This paper presents the results of studies which were continued in connection with the subject of paracusis,1 and especially an extension of those studies into the field of subaudible vibrations. Briefly, our tests have indicated the following: 1. No one hears better in the presence of a noise. 2. No one hears better in the presence of subaudible vibrations. In other words, both audible and subaudible vibrations, under all conditions, fail to increase the acuity of hearing.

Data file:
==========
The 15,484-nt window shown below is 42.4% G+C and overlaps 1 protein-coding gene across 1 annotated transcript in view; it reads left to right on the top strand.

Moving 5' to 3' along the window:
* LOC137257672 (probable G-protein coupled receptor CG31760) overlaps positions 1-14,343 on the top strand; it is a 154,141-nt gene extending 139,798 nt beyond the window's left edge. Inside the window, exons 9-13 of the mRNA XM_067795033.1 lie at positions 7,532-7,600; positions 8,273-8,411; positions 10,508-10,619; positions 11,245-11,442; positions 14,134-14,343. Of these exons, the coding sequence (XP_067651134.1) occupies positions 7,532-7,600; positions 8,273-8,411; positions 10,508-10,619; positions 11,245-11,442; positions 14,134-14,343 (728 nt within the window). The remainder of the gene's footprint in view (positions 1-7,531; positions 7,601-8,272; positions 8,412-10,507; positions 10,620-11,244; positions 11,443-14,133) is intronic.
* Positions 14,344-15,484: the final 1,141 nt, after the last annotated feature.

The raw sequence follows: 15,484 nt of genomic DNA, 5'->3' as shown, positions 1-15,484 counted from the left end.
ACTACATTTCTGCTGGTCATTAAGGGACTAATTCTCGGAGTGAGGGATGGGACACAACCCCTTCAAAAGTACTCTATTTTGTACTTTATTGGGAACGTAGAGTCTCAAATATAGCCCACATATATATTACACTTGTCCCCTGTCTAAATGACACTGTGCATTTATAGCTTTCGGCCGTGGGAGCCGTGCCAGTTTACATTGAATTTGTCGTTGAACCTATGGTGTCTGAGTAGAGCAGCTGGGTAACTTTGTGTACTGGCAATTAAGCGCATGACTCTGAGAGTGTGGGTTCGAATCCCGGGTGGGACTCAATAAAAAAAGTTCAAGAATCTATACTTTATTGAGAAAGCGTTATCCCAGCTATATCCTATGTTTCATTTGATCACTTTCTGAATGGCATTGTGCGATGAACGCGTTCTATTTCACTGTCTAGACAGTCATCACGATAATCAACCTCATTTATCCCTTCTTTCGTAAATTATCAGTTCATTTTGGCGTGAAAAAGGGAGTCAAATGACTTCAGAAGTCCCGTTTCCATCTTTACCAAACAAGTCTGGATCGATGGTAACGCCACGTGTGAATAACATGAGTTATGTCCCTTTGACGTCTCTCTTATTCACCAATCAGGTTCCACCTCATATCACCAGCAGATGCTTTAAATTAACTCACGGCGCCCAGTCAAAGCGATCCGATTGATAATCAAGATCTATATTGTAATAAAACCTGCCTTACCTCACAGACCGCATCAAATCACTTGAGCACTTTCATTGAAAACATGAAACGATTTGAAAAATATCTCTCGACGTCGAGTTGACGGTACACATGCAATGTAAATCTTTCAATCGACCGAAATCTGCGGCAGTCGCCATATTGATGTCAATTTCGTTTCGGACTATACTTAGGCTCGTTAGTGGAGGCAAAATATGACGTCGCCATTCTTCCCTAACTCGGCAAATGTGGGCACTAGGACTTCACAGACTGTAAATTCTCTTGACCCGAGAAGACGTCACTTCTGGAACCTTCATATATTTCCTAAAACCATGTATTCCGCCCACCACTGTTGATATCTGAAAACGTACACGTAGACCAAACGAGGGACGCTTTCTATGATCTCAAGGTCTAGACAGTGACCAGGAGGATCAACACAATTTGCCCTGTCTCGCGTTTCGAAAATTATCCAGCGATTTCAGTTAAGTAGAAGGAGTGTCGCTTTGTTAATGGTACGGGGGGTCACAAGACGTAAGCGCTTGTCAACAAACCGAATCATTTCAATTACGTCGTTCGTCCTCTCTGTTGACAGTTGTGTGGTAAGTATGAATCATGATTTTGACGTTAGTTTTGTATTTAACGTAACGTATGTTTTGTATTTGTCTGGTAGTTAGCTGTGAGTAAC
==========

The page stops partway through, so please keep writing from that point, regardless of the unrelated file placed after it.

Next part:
It would seem that this subject has a definite bearing on clinical practice, in that for the past few years many methods based on the use of audible and inaudible vibrations have been advanced and used clinically for the improvement of hearing. As somewhat favorable statements have been made as to the value of such methods of treatment, it seemed to us that it would be helpful to put the matter to
KNUDSEN VO, JONES IH. THE EFFECT OF AUDIBLE AND OF SUBAUDIBLE VIBRATIONS ON THE ACUITY OF HEARING. Arch Otolaryngol. 1929;10(5):472–479. doi:10.1001/archotol.1929.00620080036003
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